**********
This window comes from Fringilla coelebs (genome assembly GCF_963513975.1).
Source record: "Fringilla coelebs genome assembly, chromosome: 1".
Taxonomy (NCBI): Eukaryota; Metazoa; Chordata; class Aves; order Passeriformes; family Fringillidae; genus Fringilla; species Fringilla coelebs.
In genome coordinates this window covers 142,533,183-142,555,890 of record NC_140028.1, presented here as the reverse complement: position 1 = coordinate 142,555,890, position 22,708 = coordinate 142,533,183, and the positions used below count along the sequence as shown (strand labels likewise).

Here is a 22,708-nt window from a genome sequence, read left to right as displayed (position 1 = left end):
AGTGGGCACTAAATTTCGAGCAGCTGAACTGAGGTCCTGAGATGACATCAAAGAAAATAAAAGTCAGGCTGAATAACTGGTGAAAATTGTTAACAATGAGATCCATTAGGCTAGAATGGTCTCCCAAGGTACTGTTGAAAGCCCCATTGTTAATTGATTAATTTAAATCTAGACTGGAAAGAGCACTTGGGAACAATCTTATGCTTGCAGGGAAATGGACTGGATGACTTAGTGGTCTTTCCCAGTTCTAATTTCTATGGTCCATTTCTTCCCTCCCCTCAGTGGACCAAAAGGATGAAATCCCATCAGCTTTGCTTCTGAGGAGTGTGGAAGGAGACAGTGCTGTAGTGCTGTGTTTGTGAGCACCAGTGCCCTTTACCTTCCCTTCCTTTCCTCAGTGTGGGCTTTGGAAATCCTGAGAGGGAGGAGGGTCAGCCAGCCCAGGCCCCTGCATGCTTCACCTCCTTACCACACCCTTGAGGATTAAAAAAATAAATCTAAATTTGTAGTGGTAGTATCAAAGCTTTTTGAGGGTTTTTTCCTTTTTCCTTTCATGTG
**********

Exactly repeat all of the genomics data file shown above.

This window comes from Fringilla coelebs (genome assembly GCF_963513975.1).
Source record: "Fringilla coelebs genome assembly, chromosome: 1".
Taxonomy (NCBI): Eukaryota; Metazoa; Chordata; class Aves; order Passeriformes; family Fringillidae; genus Fringilla; species Fringilla coelebs.
In genome coordinates this window covers 142,533,183-142,555,890 of record NC_140028.1, presented here as the reverse complement: position 1 = coordinate 142,555,890, position 22,708 = coordinate 142,533,183, and the positions used below count along the sequence as shown (strand labels likewise).

Here is a 22,708-nt window from a genome sequence, read left to right as displayed (position 1 = left end):
AGTGGGCACTAAATTTCGAGCAGCTGAACTGAGGTCCTGAGATGACATCAAAGAAAATAAAAGTCAGGCTGAATAACTGGTGAAAATTGTTAACAATGAGATCCATTAGGCTAGAATGGTCTCCCAAGGTACTGTTGAAAGCCCCATTGTTAATTGATTAATTTAAATCTAGACTGGAAAGAGCACTTGGGAACAATCTTATGCTTGCAGGGAAATGGACTGGATGACTTAGTGGTCTTTCCCAGTTCTAATTTCTATGGTCCATTTCTTCCCTCCCCTCAGTGGACCAAAAGGATGAAATCCCATCAGCTTTGCTTCTGAGGAGTGTGGAAGGAGACAGTGCTGTAGTGCTGTGTTTGTGAGCACCAGTGCCCTTTACCTTCCCTTCCTTTCCTCAGTGTGGGCTTTGGAAATCCTGAGAGGGAGGAGGGTCAGCCAGCCCAGGCCCCTGCATGCTTCACCTCCTTACCACACCCTTGAGGATTAAAAAAATAAATCTAAATTTGTAGTGGTAGTATCAAAGCTTTTTGAGGGTTTTTTCCTTTTTCCTTTCATGTG